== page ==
New Film Blasts Monsanto’s Treatment of Heroic Canadian Canola Farmer - Episode 87

Listen to the Podcast:

In this week's episode...
Christopher Walken stars in the new outstanding movie, Percy vs. Goliath. The Goliath is, of course, Monsanto.
Now get the back story straight from Garfield Lindsay Miller, who co-wrote this film. Also listen to Percy in his own words, in his interview with Jeffrey Smith. He alleges that a farmer in his community admitted to being bribed with free chemicals for testifying against Percy in a trial.

The Institute for Responsible Technology is working to protect you & the World from GMOs (and while we’re at it, Roundup®...)  To find out exactly how we do this and to subscribe to our newsletter visit

Notes for this week's Podcast
This week's Transcript


Speaker 2: (00:08)
Hi everyone. I'm Jeffrey Smith and we are now live with Garfield Lindsay Miller Garfield. You are a co-writer of this amazing new film, Percy versus Goliath, and Percy Spicer is a hero to us, all a personal hero. To me, your film just launched very recently is number one on iTunes in Canada was hit number two in the United States. Uh, that must make you feel great.

Speaker 3: (00:38)
Absolutely. I mean, you know, my, uh, Hilary prior my writing partner, I've been working out for a long time and it's definitely a vindication of all the work that we've been doing, um, to see that it's, you know, having the response that it is,

Speaker 2: (00:52)
We're gonna talk about some of the backstory that didn't make it into the film. And we're going to talk about how the film came together as well. Um, I am so glad Christopher Walken played Percy. Uh, I think he did a great job. Um, I know Percy I've met him on almost every continent and, uh, I, I was, I think that Christopher did a great job. What'd you think?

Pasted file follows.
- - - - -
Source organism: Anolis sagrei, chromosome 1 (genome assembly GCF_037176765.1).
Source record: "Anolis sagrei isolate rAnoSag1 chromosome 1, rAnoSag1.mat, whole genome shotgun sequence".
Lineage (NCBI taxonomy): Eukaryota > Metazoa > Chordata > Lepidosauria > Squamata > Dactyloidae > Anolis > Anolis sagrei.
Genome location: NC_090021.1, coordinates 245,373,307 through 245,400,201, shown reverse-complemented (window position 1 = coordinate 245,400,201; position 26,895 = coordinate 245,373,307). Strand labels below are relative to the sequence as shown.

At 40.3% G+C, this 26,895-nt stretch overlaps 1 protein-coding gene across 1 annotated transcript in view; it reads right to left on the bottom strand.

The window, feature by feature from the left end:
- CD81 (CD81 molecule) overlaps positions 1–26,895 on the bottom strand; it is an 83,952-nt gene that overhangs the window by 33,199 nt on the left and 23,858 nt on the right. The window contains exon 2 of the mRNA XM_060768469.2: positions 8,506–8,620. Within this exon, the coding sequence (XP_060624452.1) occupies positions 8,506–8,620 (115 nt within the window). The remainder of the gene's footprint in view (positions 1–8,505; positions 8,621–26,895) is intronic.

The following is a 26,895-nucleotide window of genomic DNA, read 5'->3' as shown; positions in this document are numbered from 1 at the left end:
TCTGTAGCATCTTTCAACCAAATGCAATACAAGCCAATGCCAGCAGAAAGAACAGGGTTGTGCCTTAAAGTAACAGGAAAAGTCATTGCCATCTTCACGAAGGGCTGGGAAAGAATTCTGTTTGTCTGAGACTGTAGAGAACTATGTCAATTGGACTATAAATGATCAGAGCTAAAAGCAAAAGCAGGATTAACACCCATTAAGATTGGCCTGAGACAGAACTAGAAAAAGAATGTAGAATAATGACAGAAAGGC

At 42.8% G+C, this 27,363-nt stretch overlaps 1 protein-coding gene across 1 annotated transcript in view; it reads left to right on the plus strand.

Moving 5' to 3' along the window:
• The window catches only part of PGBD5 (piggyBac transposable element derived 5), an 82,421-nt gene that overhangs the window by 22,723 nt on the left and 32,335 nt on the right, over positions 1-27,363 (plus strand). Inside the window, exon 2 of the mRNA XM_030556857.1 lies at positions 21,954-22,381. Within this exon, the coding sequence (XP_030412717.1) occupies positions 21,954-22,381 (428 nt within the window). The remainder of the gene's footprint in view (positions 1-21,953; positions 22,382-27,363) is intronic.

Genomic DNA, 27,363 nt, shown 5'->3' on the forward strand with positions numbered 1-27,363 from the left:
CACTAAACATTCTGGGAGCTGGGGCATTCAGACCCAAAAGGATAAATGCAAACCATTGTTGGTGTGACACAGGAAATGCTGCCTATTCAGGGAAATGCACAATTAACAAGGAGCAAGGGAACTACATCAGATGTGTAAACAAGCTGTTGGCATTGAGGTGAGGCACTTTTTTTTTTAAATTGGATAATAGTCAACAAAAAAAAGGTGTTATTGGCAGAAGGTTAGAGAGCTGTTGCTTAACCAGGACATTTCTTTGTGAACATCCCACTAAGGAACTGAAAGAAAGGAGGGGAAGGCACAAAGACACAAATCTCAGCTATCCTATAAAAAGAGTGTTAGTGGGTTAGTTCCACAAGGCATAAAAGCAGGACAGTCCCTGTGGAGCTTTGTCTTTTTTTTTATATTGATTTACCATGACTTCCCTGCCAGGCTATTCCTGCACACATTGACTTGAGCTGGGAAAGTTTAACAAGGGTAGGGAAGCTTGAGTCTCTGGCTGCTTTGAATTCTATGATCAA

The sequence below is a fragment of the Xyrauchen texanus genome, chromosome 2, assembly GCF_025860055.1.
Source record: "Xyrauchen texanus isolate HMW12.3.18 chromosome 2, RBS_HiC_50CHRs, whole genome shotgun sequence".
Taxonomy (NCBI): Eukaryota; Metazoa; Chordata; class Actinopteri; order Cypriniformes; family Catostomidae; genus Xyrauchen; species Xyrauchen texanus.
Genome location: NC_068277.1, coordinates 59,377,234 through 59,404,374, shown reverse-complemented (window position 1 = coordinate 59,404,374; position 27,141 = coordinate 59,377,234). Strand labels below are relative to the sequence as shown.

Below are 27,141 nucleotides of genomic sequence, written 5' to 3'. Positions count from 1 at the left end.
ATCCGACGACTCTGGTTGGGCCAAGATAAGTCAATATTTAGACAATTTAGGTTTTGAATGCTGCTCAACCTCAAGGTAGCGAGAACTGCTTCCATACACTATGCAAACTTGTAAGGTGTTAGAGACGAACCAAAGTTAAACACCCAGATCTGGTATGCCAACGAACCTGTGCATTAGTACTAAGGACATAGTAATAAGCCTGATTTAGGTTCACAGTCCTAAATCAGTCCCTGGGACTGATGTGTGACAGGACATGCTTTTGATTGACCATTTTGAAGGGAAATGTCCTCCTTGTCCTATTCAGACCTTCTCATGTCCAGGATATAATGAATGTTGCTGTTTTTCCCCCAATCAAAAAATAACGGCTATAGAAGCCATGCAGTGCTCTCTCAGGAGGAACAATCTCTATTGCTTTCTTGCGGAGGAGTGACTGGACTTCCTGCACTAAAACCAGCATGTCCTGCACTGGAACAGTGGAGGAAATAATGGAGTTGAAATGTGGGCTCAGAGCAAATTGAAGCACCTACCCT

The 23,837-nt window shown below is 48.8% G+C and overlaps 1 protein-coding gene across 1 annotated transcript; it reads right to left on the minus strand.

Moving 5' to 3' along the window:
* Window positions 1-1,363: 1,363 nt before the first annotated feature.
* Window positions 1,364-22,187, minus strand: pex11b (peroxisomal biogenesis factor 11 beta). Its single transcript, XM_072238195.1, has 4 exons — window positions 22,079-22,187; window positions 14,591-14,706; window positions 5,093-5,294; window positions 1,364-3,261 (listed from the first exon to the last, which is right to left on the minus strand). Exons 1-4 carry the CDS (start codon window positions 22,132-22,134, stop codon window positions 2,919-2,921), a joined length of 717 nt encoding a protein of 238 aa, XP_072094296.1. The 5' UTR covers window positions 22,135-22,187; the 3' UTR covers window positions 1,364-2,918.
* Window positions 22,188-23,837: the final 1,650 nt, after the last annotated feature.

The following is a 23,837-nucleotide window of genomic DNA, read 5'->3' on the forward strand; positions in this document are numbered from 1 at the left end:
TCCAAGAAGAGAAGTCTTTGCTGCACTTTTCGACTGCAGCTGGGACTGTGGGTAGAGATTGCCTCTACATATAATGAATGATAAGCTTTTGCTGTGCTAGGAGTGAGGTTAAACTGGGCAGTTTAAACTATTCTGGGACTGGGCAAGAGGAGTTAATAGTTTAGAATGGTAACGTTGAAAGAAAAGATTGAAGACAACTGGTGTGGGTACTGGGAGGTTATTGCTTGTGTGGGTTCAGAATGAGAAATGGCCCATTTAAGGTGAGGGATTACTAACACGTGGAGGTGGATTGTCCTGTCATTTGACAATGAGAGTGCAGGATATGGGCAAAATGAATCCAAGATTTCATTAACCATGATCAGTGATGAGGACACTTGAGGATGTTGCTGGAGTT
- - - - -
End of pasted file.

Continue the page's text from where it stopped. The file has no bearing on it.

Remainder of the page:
Speaker 3: (01:17)
Yeah, I mean, I don't think he would have been anybody's, you know, if you're, if you're imagining who's going to play per se, I don't know that anybody would have chosen him as like the first person that comes to mind, but when, uh, when he stepped into the role, he did a fantastic job with the role. And, uh, it was interesting because when he was cast for the role, one of the requests from his agent was that, you know, we don't walk Annise the script. We don't kind of turn it into, you know, this is the walk-in show. And I mean, we never would have done that, but, you know, I think one of the things that was attracted to him about the role was there was something different that people wouldn't necessarily think of him to do. And outside of the rules that are usually plays or is often known for playing, how did you get it?

Speaker 3: (01:57)
Uh, well, we got him through initially because we had a director of Clark Johnson who, um, you know, he's an, he's an actor himself, uh, and he was able to, you know, talk to him and kind of convince him that this would be a good role for him to play. And, um, you know, Clark is really great working with actors and he knows how to speak with them and he knows what they want to do and what's going to get them excited. And so I think it was, it was really in large part, uh, Clark's involvement. And of course, you know, the script, when he read the script, he was excited about that as well.